Browsing Day: October 25, 2023

The Seven Year Divorce: Causes, Myths, and Implications

The 7 Year Divorce Rule

There are a lot of different reasons that couples decide to divorce. But one of the most common is around the seven year mark.

This is because of the phenomenon known as the “seven year itch.” But does this really exist? And if so, what causes it? Read on to find out more.

What is the 7 Year Divorce Rule?

No one goes into marriage thinking that they will end it, but unfortunately divorce is often the end result. Whether it is due to extramarital affairs, changing priorities, or other factors, many couples find that they simply cannot make their relationship work. According to research, on average it takes around seven years for a couple to get divorced. This is known as the seven year itch, a term that refers to the idea that most divorces happen around this time.

While this is the case for many people, it is important to remember that there is no minimum amount of time that a couple must be separated before starting divorce proceedings. Instead, you can file for divorce as soon as you realize that your marriage has irretrievably broken down. Exceptions to this rule are if you want to divorce on the grounds of abandonment or imprisonment. However, even in these circumstances you must prove that your spouse has voluntarily abandoned you or been found to be incurably insane by a medical professional.

How Does the 7 Year Divorce Rule Work?

No one enters a marriage assuming that it will eventually end in divorce. However, the reality is that many couples do end their marriages after around seven years of being together. This is often attributed to the concept of the “seven year itch” where one spouse becomes restless and looks elsewhere for fulfillment.

The length of a marriage can also play a factor when it comes to spousal support and property division. This is because courts generally consider how long the couple was married as a guideline when deciding on financial settlements.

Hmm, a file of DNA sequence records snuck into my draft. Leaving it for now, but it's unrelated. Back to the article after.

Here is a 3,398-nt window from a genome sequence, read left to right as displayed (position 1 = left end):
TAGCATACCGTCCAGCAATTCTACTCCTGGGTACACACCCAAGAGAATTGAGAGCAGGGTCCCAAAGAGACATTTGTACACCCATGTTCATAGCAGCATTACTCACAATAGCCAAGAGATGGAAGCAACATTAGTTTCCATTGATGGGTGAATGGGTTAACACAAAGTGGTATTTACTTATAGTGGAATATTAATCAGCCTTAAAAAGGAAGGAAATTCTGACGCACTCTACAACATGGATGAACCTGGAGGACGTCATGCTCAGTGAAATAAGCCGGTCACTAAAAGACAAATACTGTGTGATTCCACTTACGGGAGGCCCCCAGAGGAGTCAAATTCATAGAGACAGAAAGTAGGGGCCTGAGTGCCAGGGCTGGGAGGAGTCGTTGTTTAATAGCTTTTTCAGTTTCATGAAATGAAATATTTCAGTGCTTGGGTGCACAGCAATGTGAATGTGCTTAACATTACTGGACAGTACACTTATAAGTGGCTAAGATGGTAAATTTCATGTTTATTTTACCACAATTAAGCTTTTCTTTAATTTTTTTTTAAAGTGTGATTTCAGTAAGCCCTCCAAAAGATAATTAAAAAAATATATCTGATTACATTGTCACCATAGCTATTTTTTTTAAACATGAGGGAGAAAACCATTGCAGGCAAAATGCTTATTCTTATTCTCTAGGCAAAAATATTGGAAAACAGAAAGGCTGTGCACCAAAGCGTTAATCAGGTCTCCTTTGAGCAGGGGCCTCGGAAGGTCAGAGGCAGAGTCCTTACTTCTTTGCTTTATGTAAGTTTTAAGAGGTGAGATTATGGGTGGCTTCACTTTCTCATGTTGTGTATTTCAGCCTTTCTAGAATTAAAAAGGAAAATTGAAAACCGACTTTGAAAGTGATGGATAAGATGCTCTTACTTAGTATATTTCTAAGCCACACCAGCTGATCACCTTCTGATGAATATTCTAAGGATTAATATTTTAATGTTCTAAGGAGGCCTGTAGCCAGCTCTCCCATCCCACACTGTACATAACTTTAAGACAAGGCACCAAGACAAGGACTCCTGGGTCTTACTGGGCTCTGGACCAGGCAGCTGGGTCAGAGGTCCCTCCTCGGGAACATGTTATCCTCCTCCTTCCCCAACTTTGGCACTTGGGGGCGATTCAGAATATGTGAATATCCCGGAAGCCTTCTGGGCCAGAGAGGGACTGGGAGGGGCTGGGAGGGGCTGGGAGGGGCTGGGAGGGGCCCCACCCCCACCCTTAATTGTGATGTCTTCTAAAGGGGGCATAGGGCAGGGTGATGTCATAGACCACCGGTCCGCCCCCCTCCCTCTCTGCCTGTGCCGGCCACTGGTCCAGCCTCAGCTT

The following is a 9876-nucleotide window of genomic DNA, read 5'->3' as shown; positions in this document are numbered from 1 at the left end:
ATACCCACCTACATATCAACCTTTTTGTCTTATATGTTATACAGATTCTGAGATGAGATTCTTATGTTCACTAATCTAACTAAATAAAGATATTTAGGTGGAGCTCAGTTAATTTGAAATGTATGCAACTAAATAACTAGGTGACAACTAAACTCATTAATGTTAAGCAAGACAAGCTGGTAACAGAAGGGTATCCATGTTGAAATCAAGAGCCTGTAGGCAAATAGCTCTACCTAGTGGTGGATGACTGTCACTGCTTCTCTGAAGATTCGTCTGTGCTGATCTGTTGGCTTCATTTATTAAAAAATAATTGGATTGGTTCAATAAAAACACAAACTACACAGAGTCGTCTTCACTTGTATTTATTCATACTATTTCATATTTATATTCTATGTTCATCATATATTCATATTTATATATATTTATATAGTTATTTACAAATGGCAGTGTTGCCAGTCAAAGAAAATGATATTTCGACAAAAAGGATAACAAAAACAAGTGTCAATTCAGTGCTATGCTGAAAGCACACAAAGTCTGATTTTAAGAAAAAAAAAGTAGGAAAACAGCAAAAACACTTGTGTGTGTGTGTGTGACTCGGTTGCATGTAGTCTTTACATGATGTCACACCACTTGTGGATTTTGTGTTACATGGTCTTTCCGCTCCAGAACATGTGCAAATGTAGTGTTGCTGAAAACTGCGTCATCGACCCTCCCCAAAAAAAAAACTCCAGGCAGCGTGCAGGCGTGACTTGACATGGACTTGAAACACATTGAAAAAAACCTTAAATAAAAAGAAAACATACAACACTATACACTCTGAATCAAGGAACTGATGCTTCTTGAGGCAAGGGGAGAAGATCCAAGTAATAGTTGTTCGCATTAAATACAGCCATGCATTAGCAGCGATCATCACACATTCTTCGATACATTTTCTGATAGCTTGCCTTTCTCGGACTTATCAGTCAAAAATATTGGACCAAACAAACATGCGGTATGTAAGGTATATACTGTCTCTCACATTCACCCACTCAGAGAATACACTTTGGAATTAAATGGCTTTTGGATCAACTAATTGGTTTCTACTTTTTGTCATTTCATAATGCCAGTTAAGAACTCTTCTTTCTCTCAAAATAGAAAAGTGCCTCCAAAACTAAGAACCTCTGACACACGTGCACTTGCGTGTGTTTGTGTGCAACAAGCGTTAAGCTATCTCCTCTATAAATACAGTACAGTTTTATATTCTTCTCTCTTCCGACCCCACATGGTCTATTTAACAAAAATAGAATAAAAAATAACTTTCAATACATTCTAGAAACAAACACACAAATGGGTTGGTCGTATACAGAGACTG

In addition to length of marriage, a spouse can also file for divorce based on a variety of other grounds. These vary by state and include at-fault and no-fault reasons such as adultery, abandonment, infidelity, substance abuse, emotional abuse, and physical abuse. A spouse can also file for a mental health divorce based on the testimony of two specialty doctors that their spouse is incurably insane.

Why Do People Get Divorced Around the 7 Year Mark?

It is common to hear of the myth of the seven year itch, but does it really exist? While it is true that many couples experience a crisis point in their marriage, it may not necessarily be around year seven. The real answer to this question is that it depends on the unique circumstances of each individual marriage.

Psychologists and therapists generally agree that the concept of the seven year itch is part truth and part myth. This is because the actual “itch” has less to do with years married and more to do with a specific crisis point that occurs at any time during a relationship’s life cycle. This could be something as simple as a major disagreement, the birth of children, a career climax or a big loss such as the death of a loved one.

Whether or not the seven-year itch is real, it is important for married couples to be aware of the possibility that their marriage could end. If you are considering filing for divorce, it is best to work with a Tampa family law attorney who has extensive experience in these types of cases.

What Are Some of the Unique Circumstances That Can Lead to a Divorce After Seven Years?

While no one enters a marriage with the expectation that they will divorce, it is inevitable that some couples will end their unions. On average, a couple makes it around seven years before they get divorced. Many times the impetus for a divorce is an extramarital affair.

A marriage can also experience challenges at the 7 year mark. For example, a spouse may start spending more time at work or taking on extra duties outside the home, which can create tension in the relationship. Another common issue is financial problems. A spouse may feel like they aren’t getting the same amount of support from their partner.

It is also important to note that while some people use the term seven-year itch as an indicator of a problem in their marriage, each marriage experiences its own unique difficulties at different times. For instance, some people may struggle in their marriage for decades before they decide to end it.

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